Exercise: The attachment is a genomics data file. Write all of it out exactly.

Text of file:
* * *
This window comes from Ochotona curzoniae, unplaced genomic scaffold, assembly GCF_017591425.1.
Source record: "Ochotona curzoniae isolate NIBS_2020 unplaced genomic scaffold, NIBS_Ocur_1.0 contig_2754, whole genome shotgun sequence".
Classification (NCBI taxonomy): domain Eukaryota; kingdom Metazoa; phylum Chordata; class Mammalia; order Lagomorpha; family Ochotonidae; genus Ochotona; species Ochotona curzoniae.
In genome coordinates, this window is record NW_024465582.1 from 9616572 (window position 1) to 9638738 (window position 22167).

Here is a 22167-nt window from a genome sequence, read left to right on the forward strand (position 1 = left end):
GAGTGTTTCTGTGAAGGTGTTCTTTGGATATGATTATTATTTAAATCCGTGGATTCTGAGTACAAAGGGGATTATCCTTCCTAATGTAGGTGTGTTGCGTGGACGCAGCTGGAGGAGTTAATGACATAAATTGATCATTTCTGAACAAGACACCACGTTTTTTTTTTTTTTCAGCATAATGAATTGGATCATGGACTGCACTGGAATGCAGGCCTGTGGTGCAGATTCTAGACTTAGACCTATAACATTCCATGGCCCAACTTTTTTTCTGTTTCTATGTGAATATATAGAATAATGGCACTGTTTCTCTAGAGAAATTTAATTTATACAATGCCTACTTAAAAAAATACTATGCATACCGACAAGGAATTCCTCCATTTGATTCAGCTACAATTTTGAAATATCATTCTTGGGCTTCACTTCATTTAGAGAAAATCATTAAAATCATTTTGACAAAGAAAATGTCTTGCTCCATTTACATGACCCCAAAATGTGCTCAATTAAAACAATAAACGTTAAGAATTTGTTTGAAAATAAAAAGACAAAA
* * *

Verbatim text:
This window comes from Ochotona curzoniae, unplaced genomic scaffold, assembly GCF_017591425.1.
Source record: "Ochotona curzoniae isolate NIBS_2020 unplaced genomic scaffold, NIBS_Ocur_1.0 contig_2754, whole genome shotgun sequence".
Classification (NCBI taxonomy): domain Eukaryota; kingdom Metazoa; phylum Chordata; class Mammalia; order Lagomorpha; family Ochotonidae; genus Ochotona; species Ochotona curzoniae.
In genome coordinates, this window is record NW_024465582.1 from 9616572 (window position 1) to 9638738 (window position 22167).

Here is a 22167-nt window from a genome sequence, read left to right on the forward strand (position 1 = left end):
GAGTGTTTCTGTGAAGGTGTTCTTTGGATATGATTATTATTTAAATCCGTGGATTCTGAGTACAAAGGGGATTATCCTTCCTAATGTAGGTGTGTTGCGTGGACGCAGCTGGAGGAGTTAATGACATAAATTGATCATTTCTGAACAAGACACCACGTTTTTTTTTTTTTTCAGCATAATGAATTGGATCATGGACTGCACTGGAATGCAGGCCTGTGGTGCAGATTCTAGACTTAGACCTATAACATTCCATGGCCCAACTTTTTTTCTGTTTCTATGTGAATATATAGAATAATGGCACTGTTTCTCTAGAGAAATTTAATTTATACAATGCCTACTTAAAAAAATACTATGCATACCGACAAGGAATTCCTCCATTTGATTCAGCTACAATTTTGAAATATCATTCTTGGGCTTCACTTCATTTAGAGAAAATCATTAAAATCATTTTGACAAAGAAAATGTCTTGCTCCATTTACATGACCCCAAAATGTGCTCAATTAAAACAATAAACGTTAAGAATTTGTTTGAAAATAAAAAGACAAAA